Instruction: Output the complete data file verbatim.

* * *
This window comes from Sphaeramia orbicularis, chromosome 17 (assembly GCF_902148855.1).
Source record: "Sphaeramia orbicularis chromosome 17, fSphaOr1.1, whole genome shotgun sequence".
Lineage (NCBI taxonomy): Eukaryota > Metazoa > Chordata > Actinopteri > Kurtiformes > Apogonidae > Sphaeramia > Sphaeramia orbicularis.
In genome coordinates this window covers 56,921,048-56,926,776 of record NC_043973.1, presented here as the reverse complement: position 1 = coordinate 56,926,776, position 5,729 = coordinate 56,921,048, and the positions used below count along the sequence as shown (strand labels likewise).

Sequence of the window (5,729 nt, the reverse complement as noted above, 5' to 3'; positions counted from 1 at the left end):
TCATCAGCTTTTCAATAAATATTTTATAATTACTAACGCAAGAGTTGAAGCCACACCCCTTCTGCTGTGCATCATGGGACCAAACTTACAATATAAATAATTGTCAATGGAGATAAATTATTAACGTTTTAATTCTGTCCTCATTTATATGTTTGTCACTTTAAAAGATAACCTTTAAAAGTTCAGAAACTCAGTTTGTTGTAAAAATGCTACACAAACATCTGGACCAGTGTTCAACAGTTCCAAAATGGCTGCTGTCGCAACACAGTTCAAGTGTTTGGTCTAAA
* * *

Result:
This window comes from Sphaeramia orbicularis, chromosome 17 (assembly GCF_902148855.1).
Source record: "Sphaeramia orbicularis chromosome 17, fSphaOr1.1, whole genome shotgun sequence".
Lineage (NCBI taxonomy): Eukaryota > Metazoa > Chordata > Actinopteri > Kurtiformes > Apogonidae > Sphaeramia > Sphaeramia orbicularis.
In genome coordinates this window covers 56,921,048-56,926,776 of record NC_043973.1, presented here as the reverse complement: position 1 = coordinate 56,926,776, position 5,729 = coordinate 56,921,048, and the positions used below count along the sequence as shown (strand labels likewise).

Sequence of the window (5,729 nt, the reverse complement as noted above, 5' to 3'; positions counted from 1 at the left end):
TCATCAGCTTTTCAATAAATATTTTATAATTACTAACGCAAGAGTTGAAGCCACACCCCTTCTGCTGTGCATCATGGGACCAAACTTACAATATAAATAATTGTCAATGGAGATAAATTATTAACGTTTTAATTCTGTCCTCATTTATATGTTTGTCACTTTAAAAGATAACCTTTAAAAGTTCAGAAACTCAGTTTGTTGTAAAAATGCTACACAAACATCTGGACCAGTGTTCAACAGTTCCAAAATGGCTGCTGTCGCAACACAGTTCAAGTGTTTGGTCTAAA